The price of governance is the endless surveillance – stewardship practices land in Brazil

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By Isabella Saboya
The attractiveness of a capital market is coupled with the quality of its regulation and supervision and the governance of companies and investors. Good governance practices have to be part of the companies’ corporate culture.
The Brazilian capital market has been worsening in institutional terms since 2010, when there was an unsuccessful attempt to improve the Novo Mercado listing rules. It’s possible to notice a worrisome increase in the number of questionable corporate restructurings, as it happened in the 90’s. But unlike that period, the perception today points to a low mobilization among institutional investors in voicing their concerns about operations that are potentially harmful to the market. Maybe this is the result of an adverse effect, in which the institutional improvement of the market in the 2000’s led to an increase in the number of investments, leading agents to take a kind of “voting with their feet” attitude, that is, to sell their shares when they perceive corporate practices considered harmful. Maybe it is also the outcome of the larger availability of beyond-border options and the easier process of investing abroad. It’s important to note that such freedom of choice is very positive for the market as the global competition for capital helps improve the quality of local assets.  But the fact is that the participation of domestic management companies willing to protect and improve the stock market in institutional terms has decreased. The increased passivity in the local market clash with the new wave of governance in the developed markets: stewardship.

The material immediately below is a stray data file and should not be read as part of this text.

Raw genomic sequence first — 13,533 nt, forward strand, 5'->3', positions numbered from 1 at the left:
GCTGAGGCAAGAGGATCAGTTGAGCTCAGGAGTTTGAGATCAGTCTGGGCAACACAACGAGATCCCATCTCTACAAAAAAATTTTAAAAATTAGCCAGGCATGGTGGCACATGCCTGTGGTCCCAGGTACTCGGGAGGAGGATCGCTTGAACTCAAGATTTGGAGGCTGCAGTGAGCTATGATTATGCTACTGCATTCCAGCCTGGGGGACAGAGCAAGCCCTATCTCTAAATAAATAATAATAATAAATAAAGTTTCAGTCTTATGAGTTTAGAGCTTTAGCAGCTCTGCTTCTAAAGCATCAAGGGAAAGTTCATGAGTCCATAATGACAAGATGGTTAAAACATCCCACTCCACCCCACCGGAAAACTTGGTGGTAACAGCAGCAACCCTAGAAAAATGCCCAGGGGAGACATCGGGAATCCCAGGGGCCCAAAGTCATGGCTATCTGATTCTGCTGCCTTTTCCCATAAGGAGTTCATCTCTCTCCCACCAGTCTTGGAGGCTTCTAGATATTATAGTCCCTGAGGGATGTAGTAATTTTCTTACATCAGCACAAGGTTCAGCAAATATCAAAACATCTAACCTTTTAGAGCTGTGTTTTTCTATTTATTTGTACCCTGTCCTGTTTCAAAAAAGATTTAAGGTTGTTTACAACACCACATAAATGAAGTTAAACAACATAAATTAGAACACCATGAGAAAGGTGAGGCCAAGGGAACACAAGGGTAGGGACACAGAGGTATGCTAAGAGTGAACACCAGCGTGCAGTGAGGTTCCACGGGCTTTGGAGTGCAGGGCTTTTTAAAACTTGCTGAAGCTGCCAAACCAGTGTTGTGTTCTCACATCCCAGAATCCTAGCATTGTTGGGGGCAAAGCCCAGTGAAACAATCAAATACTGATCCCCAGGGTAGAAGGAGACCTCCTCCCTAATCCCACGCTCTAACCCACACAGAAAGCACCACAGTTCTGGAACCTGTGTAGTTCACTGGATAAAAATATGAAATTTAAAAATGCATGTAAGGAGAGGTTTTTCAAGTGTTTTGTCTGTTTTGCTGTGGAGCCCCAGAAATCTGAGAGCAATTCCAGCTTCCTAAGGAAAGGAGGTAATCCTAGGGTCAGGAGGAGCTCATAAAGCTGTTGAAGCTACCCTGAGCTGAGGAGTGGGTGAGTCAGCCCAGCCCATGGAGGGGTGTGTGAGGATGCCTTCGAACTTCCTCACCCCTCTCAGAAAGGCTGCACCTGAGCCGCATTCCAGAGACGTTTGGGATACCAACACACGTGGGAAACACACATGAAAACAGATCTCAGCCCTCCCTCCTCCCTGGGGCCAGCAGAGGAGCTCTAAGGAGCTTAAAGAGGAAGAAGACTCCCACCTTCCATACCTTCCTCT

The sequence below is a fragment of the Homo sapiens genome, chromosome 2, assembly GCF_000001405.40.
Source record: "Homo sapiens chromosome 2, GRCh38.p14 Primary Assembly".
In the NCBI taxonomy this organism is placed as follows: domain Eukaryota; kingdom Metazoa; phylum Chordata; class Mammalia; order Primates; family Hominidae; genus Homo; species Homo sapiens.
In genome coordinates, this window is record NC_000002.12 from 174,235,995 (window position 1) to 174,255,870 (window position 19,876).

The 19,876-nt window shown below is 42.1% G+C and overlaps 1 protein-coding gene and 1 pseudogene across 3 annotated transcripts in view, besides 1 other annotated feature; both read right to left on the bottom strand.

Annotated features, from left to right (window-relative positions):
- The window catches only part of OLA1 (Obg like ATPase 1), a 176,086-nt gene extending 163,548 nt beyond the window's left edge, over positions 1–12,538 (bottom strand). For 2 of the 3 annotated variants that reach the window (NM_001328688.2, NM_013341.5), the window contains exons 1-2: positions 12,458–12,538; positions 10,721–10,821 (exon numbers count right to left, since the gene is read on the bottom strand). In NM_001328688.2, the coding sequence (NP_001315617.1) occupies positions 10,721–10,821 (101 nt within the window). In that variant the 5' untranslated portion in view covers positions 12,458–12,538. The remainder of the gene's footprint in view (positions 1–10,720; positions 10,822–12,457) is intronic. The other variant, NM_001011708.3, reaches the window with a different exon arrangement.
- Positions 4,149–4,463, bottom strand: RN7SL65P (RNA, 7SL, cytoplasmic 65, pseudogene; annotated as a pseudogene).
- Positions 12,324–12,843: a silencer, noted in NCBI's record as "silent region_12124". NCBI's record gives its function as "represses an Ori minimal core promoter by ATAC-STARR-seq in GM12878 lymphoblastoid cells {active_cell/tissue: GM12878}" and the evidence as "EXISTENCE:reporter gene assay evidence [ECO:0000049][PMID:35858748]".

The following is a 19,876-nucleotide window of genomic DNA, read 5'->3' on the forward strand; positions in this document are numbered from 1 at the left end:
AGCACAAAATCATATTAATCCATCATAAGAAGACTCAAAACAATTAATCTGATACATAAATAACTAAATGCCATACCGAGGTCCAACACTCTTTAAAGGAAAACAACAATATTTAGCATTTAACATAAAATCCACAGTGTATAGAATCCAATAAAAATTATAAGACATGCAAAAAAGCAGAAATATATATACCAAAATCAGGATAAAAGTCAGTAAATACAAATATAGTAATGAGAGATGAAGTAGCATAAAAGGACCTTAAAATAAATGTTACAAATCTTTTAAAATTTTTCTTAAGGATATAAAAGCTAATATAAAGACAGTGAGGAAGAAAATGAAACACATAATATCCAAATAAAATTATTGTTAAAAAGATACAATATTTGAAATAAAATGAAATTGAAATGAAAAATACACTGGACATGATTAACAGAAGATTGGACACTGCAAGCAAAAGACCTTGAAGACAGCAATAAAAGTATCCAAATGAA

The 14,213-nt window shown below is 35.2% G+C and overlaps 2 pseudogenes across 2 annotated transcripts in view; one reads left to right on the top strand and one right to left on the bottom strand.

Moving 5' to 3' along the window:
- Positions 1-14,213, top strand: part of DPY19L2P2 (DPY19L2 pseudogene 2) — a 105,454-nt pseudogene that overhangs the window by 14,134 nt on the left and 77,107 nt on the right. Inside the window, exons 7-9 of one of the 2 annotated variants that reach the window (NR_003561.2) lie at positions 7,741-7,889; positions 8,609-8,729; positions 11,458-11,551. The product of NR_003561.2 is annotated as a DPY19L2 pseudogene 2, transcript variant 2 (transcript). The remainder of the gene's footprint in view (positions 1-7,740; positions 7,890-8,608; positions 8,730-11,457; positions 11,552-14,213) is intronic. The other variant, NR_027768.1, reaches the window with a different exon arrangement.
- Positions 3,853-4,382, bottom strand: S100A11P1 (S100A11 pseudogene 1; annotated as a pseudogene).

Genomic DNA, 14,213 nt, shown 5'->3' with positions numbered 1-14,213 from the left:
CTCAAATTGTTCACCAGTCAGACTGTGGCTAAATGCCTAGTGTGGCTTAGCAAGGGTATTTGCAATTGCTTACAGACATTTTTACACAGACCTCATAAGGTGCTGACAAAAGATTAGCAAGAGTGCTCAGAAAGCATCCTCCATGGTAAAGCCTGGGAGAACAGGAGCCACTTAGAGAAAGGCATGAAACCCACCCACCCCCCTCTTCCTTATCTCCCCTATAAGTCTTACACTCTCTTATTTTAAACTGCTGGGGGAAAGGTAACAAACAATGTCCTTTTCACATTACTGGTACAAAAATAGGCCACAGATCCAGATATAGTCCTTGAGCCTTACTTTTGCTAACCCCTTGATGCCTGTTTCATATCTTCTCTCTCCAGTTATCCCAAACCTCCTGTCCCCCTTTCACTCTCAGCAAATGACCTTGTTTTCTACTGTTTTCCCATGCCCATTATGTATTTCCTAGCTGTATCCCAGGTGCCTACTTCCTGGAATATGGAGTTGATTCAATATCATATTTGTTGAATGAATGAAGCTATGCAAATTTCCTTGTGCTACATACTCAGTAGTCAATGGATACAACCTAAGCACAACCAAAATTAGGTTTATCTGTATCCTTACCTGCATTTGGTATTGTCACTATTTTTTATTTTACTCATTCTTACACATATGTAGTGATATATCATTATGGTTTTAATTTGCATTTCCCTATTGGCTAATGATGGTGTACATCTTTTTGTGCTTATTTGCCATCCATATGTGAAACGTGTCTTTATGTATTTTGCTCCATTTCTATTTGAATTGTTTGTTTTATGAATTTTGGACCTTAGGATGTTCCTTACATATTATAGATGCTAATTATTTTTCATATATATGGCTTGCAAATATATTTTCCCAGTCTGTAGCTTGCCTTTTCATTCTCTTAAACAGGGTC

Not translated into Portuguese yet, stewardship is the governance of institutional investors who, by taking responsibility for managing third parties’ funds, need to comply with the fiduciary duties agreed with their clients. Institutional investors are stewards of third parties’ funds, that is, they “take care” of someone else’s investments. Two decades ago, the expression “corporate governance” was not translated in Brazil. There was a huge estrangement about its literal translation as the term governance was associated with household management. Today, the first occurrence in the internet is “act of governing, government,” and Wikipedia directly shows “corporate governance.’ Therefore, finding a definite translation for stewardship in Brazil is just a question of time.
As with the corporate governance codes that have proliferated all over the world after the 2001 crisis (more than 100), today 11 countries have stewardship codes. The UK Stewardship Code, FRC – Financial Reporting Council, launched in July 2010, is the most advanced one in dissemination and adherence terms. It has more than 300 signatories and an increasingly active follow-up by the FRC as to guide them about how to effectively engage with the invested companies and report their activities. Brazil has joined this team with the launch of Amec Stewardship Code in October 2016, which already has 12 signatories among the largest management companies in the Brazilian capital market.